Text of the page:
Market to be flooded by rental apartments

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Market to be flooded by rental apartments


Notice of rising apartment values posted at a real estate agency in Jugong 5 Danji, an apartment complex in Jamsil, southeastern Seoul, that is undergoing reconstruction. Rising housing prices and jeonse prices have driven many to consider lease apartments, whose quality has improved. [NEWSIS]

This fall, a large number of rental apartments are expected to hit the real estate market.

According to the real estate information provider Budongsan 114, from this month through November some 20,000 rental apartments will flood the market, including 4,421 New Stays, 2,559 rental apartments provided by the government, 646 so-called Haengbok apartments and 3,184 rented by private companies.

In addition, the Seoul government is letting out 1,387 apartment units.

New Stay units are long-term contracts in which tenants can stay for a minimum of eight years with monthly rent hikes limited to 5 percent a year. They will be offered in the greater Seoul area, including Incheon, Suwon and Hwaseong, as well as North Chungcheong, where the development of a so-called innovative city is under way.

This month SK E&C will be offering 1,086 units in the Sindongtan SK View Park 3 cha in Hwaseong, Gyeonggi. Next month Woomi Construction will offer 1,345 units in a so-called innovative city in North Chungcheong while Hanwha E&C will offer 1,213 New Stay apartments in Incheon.

In November Hyundai E&C will offer its first New Stay apartments.


The target occupants for New Stays are not low-income households as in the past but rather middle- and upper-income families. The goal of New Stays is to provide quality apartments for reasonable rent in lieu of the more expensive jeonse apartment, or long term deposits.

There are no restrictions on people applying for the long-term rental apartments, including income and whether they already own an apartment.

Interest in government-provided rental apartments as well as so-called Haengbok apartments, which are also government rental apartments for young people, particularly college students, newlyweds and people new to jobs, is rising.

The government will be supplying 1,482 rental apartments in Yangju, Gyeonggi, which the tenants can purchase later, as well as 671 units in Gongju, South Chungcheong.

Additionally the government plans to provide 6,506 Haengbok apartments in 13 areas across the country by the end of the year. This fall alone 646 Haengbok apartments will be offered in Gimhae, South Gyeongsang, and Uijeongbu, Gyeonggi.

The government leased-apartments for low-income households will be offered for 90 percent of the average monthly rent in the surrounding neighborhood and the lease can run from five to 10 years.

People applying for government-leased apartment have to meet several prerequisites. They can’t own a residence. Households whose monthly income is less than 4.8 million won ($4,360) can apply for units that are 60 square-meters or smaller. Households with monthly incomes of 5.78 million won and under can apply for apartments between 60 square meters and 85 square meters.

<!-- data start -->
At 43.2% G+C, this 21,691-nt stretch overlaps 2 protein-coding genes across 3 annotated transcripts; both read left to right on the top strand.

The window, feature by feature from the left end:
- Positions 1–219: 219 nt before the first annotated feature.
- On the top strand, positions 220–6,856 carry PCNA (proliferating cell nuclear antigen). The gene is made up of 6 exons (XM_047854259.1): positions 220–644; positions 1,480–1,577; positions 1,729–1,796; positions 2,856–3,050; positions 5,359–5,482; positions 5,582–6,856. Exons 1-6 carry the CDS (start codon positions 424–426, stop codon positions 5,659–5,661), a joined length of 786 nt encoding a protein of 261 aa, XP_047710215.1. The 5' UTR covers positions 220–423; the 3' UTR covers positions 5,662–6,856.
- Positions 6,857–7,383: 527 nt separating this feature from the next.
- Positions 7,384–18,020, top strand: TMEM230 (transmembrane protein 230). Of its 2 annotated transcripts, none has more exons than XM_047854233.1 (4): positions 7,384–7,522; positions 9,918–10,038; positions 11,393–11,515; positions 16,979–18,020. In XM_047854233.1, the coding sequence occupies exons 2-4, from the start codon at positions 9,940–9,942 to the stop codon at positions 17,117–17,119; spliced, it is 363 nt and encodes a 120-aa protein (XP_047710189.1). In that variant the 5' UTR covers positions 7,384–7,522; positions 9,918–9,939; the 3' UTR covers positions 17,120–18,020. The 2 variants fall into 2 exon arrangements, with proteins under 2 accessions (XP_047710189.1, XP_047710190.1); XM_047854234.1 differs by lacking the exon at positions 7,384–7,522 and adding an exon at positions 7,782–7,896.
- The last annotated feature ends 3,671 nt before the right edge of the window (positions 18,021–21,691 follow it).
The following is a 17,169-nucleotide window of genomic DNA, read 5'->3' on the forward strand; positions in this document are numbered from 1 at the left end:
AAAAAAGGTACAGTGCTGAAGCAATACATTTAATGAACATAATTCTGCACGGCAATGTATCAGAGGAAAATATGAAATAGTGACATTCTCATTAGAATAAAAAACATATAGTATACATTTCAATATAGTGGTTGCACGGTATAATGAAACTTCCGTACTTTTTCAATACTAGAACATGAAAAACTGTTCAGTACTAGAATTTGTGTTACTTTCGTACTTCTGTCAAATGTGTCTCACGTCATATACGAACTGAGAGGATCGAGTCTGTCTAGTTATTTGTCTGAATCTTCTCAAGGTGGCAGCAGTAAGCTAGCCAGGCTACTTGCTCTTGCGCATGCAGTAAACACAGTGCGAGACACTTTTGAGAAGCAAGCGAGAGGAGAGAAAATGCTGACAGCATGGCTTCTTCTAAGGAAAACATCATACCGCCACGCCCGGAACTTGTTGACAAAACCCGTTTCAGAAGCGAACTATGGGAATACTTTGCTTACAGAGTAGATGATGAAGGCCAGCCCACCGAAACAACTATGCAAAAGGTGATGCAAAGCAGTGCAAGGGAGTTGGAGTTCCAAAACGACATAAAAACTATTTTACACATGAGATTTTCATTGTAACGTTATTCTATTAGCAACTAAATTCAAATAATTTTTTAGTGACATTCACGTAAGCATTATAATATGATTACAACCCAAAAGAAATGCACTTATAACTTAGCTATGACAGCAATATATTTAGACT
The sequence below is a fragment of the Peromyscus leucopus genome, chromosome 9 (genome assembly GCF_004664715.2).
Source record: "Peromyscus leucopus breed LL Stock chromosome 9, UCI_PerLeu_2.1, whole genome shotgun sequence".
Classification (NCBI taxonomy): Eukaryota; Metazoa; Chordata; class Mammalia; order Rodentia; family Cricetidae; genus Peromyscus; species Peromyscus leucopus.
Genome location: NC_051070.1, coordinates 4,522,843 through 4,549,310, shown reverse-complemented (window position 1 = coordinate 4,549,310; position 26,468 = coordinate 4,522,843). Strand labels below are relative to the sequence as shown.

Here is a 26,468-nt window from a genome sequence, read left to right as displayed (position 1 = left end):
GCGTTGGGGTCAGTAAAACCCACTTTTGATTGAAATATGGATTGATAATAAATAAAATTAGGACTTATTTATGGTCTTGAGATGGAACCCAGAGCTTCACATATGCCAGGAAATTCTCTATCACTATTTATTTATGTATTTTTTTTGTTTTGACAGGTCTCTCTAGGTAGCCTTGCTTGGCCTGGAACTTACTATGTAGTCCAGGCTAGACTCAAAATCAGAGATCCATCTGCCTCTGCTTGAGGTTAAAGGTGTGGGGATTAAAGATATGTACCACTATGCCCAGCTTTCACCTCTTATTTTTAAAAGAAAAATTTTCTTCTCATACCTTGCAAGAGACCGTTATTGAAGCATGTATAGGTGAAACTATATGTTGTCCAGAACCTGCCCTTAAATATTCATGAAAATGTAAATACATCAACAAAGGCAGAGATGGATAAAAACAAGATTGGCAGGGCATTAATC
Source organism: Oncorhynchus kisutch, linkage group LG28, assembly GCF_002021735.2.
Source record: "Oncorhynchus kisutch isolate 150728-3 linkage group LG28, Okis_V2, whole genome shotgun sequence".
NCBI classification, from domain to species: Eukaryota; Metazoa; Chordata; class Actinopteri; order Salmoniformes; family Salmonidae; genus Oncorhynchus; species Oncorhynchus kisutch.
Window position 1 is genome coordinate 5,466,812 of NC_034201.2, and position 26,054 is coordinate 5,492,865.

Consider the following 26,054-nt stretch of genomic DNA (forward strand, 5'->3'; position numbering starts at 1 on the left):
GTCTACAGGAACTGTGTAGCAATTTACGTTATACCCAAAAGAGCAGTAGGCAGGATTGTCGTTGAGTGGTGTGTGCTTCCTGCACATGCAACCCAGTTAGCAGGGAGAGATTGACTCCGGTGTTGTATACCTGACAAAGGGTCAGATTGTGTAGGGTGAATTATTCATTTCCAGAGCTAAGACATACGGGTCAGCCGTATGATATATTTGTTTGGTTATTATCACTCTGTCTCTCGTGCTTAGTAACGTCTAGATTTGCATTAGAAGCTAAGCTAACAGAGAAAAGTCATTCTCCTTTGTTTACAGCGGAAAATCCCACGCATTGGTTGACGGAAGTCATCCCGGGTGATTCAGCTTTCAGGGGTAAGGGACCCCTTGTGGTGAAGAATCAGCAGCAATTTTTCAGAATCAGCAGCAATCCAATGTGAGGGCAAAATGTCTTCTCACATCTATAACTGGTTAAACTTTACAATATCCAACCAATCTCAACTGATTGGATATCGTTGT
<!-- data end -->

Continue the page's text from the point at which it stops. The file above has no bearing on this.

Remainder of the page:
If the applicant owns real estate that is not an apartment, such as farmland, it can’t be worth more than 215.5 million won. They can’t own a car worth more than 27.9 million won.

Applicants for Haengbok apartments have to attend schools or work jobs near the apartments. For example, if a person is studying in Seoul they can apply for a Haengbok apartment in areas close to Seoul such as Seongnam, Hanam, Uijeongbu and Gwacheon.

In October 1,387 Haengbok apartment units will be offered in Seoul alone. In Wirye, along the southeastern border of the nation’s capital, 998 units will be offered next month while 157 units will be offered in nearby Ogeum-dong and 128 units in nearby Geoyeo

The rents are 80 percent or lower than the average in the surrounding neighborhood and rent hikes will be limited to 5 percent a year. A person can live in the same apartment for a maximum 20 years. Instead of paying monthly rent, they have the option of paying a long-term deposit like jeonse.

Monthly incomes of applicants for Haengbok apartment have to be 70 percent or lower than the average income of urban laborers in the previous year. If they own real estate, it must be worth less than 126 million won. If they own a car, it can’t be worth more than 24.2 million won.

Private rental apartments are also expected to flood the market starting this fall. Both private rental apartments and New Stays are built by private construction companies. In the case of New Stays, the apartments are built on land owned by the government. To get private constructors to participate in New Stay complexes, the government offers tax benefits and financial aid to construction companies.

This month, Jungheung Construction will be offering 1,194 rental apartments in Dongtan 2 in Hwaseong. Woomi Construction and Keumkang are offering rentals in Seosan in South Chungcheong and Ulsan later this year.

Rental apartments were shunned in the past. They were considered housing for low-income households and many neighborhoods opposed their construction because they reduced real estate values. Today their image has improved along with the quality of the units.

Last month, when GS E&C started accepting applications for its New Stay apartment Dongtan Lake Xi the Terrace, it received 26.3 applications for every unit. This was the highest ratio for the nine New Stay apartment complexes.

An unstable real estate market has contributed to strong demand for rental apartments.

“Construction companies are showing interest in rental apartments to generate sustainable profits,” said Kim Min-hyung, a researcher at the Construction and Economy Research Institute of Korea.

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